Day 10: Cusco

Enjoy free time to delve deeper into all Cusco has to offer. Those with weary legs may want to simply grab a coffee from a cafe at Plaza de Armas and do some people-watching. The Manos Unidas is a great choice for a meal. In addition to serving up delicious food, this central pizzeria also provides vocational training to young adults with intellectual and developmental disabilities. For those who can't get enough active adventure, the hills that surround Cusco are well-suited for some mountain biking. Ask your tour leader for advice on optional activities and how to make the most of your free day.

Day 11: Puno

Travel by comfortable public bus (with reclining chairs) for around 6 hours to the tiny but unique town of Puno, which will be more or less a full day's journey. This will take you on decent roads through spectacular mountain scenery, with the chance to stop at several sites along the way, including adobe Inca ruins. Along the way you'll also make a short roadside stop at La Raya, which at 4,335 metres is the highest point of your journey. You will also drive through the large sprawling town of Juliaca on your way to Puno, which is a colourful and lively place renowned for its traditional street dancing, often performed in celebration of Catholic festive days in February each year. You will then arrive in Puno, located on the shores of Lake Titicaca, a melting pot of Aymara and Quechuan Indian culture where traditional Andean customs are still strongly represented. The town is known as the folklore capital of Peru and is famous for its traditional dances. Many festivals are celebrated here, especially the Virgen de la Candelaria, so if you're lucky your visit might coincide with one of the colourful evening parades, when the streets fill with costumed dancers and musicians.

Day 12: Puno / Lake Titicaca

High up in the Peruvian mountains lie the blue waters of Lake Titicaca, the highest navigable lake in the world. From the shoreline, the water stretches out almost as far as the eye can see, its expanses just waiting to be explored. Today, sail across Titicaca to the intriguing floating islands of the Uros. The Uros originally built their islands to isolate themselves from rival tribes. The islands are built from many layers of totora reeds that grow in the shallows of the lake. As the reeds closest to the water begin to rot, more layers are added on top. These reeds are used for making everything on the islands, including boats that can last up to 12 months. Here you will set foot on the islands and learn about a unique traditional lifestyle that’s been around since pre-Inca times. You will visit Taquile Island, a place where knitting is strictly the domain of men, with women focusing on spinning. This is the place to get your hands on some beautiful knitwear. You will hike uphill for an hour to reach the main part of the island, and enjoy great views across the lake. There will be an optional lunch here as well, with a simple set menu of quinoa soup and muna tea (Andean mint tea). You will return down 500 steps to the boat that will take you on the three-hour journey back to Puno.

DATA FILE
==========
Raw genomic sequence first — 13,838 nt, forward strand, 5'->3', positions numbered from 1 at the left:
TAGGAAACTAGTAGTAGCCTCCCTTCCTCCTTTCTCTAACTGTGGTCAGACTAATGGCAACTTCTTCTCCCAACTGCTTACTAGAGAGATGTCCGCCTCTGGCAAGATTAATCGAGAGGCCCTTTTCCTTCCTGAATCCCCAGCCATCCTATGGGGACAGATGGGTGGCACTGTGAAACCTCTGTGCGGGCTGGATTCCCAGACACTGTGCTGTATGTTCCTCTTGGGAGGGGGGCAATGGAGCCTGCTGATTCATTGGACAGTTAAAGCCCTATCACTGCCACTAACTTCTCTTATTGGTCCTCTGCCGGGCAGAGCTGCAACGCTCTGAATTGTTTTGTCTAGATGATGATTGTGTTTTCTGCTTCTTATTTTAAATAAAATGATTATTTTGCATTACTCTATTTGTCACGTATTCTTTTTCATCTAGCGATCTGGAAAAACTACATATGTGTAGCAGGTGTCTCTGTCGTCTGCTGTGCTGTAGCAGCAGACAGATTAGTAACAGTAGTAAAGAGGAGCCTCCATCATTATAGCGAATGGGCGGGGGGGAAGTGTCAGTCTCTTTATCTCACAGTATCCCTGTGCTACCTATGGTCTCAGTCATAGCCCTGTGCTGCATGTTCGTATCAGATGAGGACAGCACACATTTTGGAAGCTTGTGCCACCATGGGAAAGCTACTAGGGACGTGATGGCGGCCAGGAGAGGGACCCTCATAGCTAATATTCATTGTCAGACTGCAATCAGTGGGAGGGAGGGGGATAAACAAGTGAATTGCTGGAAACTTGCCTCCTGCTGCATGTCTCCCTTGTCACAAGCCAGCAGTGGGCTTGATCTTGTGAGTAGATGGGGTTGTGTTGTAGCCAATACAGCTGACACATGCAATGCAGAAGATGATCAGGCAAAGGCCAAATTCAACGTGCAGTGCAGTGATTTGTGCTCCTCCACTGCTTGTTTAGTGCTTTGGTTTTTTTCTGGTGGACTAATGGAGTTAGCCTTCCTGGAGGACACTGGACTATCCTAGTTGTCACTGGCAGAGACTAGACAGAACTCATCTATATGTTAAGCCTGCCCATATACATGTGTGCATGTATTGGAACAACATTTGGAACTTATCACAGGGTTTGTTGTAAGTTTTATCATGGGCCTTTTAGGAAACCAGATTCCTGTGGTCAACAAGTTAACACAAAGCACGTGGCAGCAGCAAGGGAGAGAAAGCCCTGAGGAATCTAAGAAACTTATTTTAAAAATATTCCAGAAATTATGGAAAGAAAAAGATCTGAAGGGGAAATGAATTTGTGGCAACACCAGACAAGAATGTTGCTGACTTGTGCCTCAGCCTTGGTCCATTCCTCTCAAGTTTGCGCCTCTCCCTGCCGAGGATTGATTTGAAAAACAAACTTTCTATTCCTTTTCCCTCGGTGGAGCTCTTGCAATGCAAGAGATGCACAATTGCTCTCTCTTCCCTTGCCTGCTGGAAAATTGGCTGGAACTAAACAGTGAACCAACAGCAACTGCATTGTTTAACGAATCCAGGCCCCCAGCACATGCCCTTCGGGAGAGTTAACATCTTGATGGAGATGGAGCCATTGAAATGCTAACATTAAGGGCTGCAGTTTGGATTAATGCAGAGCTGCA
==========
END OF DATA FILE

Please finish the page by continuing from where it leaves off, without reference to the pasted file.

Day 13: Lima

You will fly to Lima from Puno today (approximately 1-2 hours). If time permits you will have the opportunity to visit the Sillustani archaeological site, a collection of ruined towers built by a pre-Inca civilisation near Lake Umayo. The ruined 'chullpas' or funeral towers of Sillustani were built by a pre-Inca civilisation centuries ago to house the remains of noble men, and are fitted with offerings to help secure their passage into the next life. Lima has some of the best cuisine in South America and is especially renowned for its seafood. Tonight, perhaps sample Peru's national dish of ceviche, which is raw fish marinated in lime juice and often served with hot peppers.

Day 14: Lima

There are no activities planned after breakfast so you are free to leave at any time. If you wish to spend more time here, we'll be happy to book additional accommodation for you (subject to availability).